Keywords: What’s Cheap and What’s Discounted

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A few weeks ago we were intrigued by a selection of what Hitwise’s Sandra Hanchard called "search value determinants," or word pairings used in search with regard to modifiers like "price" and "cheap," et cetera.

Sandra’s examination focused on the Asia Pacific region, but Bill Tancer has answered our hopes of following up with the same type of analysis for the US. And really, even as difficult as it may be for an Australian and an American to have a comprehensible conversation – is it a bell pepper or a capsicum? – Tancer reveals both use the words "discount" and "used" in much the same way.

In the US, people are searching for "discount" tires, furniture, hotels, airfare, auto parts, and shoes, mostly, but want "cheap" tickets, flights, textbooks, and car rentals.

If they’re looking for "prices" specifically, they’re specifically looking for gas, gold, cars, stocks, silver, oil, and live stock. But if it’s a "deal" they want, they want it at the last minute on travel, on cell phones, on hotels, on cruises, and trips to Las Vegas.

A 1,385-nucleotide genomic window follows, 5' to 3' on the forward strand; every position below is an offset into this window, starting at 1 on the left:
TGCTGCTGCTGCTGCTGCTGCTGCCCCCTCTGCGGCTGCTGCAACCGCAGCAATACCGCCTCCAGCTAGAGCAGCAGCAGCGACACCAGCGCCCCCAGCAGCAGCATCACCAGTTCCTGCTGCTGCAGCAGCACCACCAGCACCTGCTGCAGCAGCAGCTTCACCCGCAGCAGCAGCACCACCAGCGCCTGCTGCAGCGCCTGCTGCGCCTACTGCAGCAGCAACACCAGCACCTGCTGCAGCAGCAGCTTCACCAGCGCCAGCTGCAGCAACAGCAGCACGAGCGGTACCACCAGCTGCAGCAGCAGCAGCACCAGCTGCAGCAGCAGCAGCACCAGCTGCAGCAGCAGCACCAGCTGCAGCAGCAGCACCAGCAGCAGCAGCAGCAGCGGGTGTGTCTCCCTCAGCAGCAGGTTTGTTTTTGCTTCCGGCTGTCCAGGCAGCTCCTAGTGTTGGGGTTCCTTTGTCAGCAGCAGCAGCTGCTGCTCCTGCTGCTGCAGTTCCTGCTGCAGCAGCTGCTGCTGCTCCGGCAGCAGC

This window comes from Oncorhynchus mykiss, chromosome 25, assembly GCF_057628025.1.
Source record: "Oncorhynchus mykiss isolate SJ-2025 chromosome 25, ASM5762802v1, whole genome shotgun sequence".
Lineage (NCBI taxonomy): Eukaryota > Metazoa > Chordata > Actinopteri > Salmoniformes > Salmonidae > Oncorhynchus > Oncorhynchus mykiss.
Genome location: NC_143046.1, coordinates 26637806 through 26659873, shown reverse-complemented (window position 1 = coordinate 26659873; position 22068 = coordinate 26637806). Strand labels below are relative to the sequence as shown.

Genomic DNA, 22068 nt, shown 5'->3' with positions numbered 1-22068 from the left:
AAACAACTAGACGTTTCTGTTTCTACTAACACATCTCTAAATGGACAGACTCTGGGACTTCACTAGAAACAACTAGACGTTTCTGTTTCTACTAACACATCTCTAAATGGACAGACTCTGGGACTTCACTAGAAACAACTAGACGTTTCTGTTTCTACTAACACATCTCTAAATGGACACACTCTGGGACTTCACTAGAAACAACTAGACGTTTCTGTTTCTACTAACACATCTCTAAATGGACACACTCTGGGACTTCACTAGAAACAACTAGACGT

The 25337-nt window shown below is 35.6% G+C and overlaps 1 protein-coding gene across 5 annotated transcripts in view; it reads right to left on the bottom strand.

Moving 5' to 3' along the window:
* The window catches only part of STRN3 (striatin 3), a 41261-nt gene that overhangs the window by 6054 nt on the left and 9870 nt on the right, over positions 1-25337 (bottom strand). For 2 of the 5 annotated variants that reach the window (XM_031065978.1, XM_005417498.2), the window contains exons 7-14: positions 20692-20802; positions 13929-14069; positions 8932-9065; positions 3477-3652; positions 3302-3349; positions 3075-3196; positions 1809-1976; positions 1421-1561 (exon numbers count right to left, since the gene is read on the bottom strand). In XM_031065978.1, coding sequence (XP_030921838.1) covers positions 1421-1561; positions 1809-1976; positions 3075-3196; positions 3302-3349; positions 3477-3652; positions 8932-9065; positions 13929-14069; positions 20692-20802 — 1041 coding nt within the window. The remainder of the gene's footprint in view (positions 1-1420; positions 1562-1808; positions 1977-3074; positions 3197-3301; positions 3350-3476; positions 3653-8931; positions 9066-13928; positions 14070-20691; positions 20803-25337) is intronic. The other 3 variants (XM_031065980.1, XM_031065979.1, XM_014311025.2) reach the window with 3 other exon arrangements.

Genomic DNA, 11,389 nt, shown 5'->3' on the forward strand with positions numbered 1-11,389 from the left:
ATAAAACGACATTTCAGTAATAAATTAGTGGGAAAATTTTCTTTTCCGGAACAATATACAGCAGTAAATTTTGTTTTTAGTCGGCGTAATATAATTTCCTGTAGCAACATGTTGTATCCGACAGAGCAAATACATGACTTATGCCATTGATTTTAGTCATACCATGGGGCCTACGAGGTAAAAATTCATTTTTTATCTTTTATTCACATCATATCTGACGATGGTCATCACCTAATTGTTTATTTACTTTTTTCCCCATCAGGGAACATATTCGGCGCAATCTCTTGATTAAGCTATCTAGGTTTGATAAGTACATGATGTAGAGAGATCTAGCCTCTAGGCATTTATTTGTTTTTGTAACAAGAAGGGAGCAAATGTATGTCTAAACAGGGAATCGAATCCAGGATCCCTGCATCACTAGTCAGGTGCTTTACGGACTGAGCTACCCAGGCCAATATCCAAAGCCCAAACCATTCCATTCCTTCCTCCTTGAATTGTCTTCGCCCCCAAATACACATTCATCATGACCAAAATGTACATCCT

Anything "used" is reserved for cars, books, trailers, boats, and auto parts.

But my favorite are the "free" things. Searchers want free music, games, MySpace layouts, ringtones, credit reports, and sex stories.

Sex stories? Really? What, is the guy at the gym, or by the water cooler, or in your fantasy football group charging now to tell of his weekend exploits? 

Keywords: What’s Cheap and What’s Discounted
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  • http://stores.ebay.co.uk/Cheap-University-Text-Books Bookman

    Some words work better than others; I guess it depends on the product. ‘Discount’ would probably be a better word than ‘cheap’ if the product was branded on class.

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